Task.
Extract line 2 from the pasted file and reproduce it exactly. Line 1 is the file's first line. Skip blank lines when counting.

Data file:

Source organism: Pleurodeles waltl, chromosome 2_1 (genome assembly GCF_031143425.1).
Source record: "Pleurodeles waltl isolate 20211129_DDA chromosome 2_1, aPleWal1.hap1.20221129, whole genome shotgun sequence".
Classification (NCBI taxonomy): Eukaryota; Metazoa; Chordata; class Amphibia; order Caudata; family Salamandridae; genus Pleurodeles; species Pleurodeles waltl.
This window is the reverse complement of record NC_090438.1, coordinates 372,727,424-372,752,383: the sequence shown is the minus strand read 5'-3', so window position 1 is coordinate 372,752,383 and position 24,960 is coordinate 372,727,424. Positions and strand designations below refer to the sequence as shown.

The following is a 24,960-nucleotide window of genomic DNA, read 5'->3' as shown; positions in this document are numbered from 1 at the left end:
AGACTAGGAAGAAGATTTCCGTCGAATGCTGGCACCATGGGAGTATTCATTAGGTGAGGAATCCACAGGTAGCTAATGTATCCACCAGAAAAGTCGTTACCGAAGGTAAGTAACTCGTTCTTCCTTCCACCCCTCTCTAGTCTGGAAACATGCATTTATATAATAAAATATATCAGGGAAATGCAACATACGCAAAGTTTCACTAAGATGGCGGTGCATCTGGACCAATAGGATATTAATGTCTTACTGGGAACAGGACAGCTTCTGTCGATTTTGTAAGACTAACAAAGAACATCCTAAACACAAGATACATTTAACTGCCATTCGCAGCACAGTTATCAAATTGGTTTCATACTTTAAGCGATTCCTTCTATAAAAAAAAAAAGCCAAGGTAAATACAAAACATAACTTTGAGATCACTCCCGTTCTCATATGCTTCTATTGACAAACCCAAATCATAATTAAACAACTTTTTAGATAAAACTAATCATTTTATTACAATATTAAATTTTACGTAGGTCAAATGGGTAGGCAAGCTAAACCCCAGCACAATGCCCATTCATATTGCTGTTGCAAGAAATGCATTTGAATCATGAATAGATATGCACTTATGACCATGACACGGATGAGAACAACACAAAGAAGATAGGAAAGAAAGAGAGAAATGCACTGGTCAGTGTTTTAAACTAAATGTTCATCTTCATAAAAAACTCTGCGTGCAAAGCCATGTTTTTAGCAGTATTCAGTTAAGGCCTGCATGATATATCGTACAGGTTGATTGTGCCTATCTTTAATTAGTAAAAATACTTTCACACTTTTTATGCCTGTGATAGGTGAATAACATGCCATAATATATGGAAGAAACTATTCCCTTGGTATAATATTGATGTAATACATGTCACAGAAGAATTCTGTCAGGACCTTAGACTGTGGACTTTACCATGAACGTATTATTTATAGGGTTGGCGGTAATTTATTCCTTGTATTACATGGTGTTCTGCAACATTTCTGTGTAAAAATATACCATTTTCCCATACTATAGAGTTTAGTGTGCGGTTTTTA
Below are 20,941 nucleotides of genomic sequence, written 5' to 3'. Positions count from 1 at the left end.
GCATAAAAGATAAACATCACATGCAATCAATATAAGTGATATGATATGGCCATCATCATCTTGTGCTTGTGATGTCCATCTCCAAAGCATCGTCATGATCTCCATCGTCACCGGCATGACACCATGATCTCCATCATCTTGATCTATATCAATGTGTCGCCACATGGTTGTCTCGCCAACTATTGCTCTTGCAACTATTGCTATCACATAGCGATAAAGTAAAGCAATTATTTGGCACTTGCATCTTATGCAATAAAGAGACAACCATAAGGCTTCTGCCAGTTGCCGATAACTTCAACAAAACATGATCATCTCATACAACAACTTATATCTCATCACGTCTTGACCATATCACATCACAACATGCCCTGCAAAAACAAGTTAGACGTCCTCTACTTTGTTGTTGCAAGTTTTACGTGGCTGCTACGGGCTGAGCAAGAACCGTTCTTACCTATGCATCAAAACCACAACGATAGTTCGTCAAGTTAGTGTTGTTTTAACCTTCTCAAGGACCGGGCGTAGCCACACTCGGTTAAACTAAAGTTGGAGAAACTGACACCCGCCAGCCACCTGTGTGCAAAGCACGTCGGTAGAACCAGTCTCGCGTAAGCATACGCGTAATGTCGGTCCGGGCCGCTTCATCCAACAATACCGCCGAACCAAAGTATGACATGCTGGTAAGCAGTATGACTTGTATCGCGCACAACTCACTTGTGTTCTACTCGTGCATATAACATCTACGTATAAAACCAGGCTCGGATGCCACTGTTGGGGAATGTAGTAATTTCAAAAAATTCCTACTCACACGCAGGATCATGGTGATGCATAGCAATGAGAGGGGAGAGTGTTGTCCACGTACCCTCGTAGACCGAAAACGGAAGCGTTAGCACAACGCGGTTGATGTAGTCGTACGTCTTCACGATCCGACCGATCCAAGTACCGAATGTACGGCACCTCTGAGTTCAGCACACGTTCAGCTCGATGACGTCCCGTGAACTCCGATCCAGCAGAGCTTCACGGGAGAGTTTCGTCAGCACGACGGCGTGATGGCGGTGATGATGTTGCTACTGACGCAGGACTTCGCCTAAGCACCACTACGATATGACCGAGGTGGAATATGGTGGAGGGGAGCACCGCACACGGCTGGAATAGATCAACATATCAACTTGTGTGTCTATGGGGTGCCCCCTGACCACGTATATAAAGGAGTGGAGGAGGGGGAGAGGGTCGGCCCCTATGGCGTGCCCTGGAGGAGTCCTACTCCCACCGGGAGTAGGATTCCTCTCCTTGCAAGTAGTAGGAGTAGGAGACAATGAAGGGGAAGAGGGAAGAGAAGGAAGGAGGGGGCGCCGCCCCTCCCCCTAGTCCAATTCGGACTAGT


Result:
Source record: "Pleurodeles waltl isolate 20211129_DDA chromosome 2_1, aPleWal1.hap1.20221129, whole genome shotgun sequence".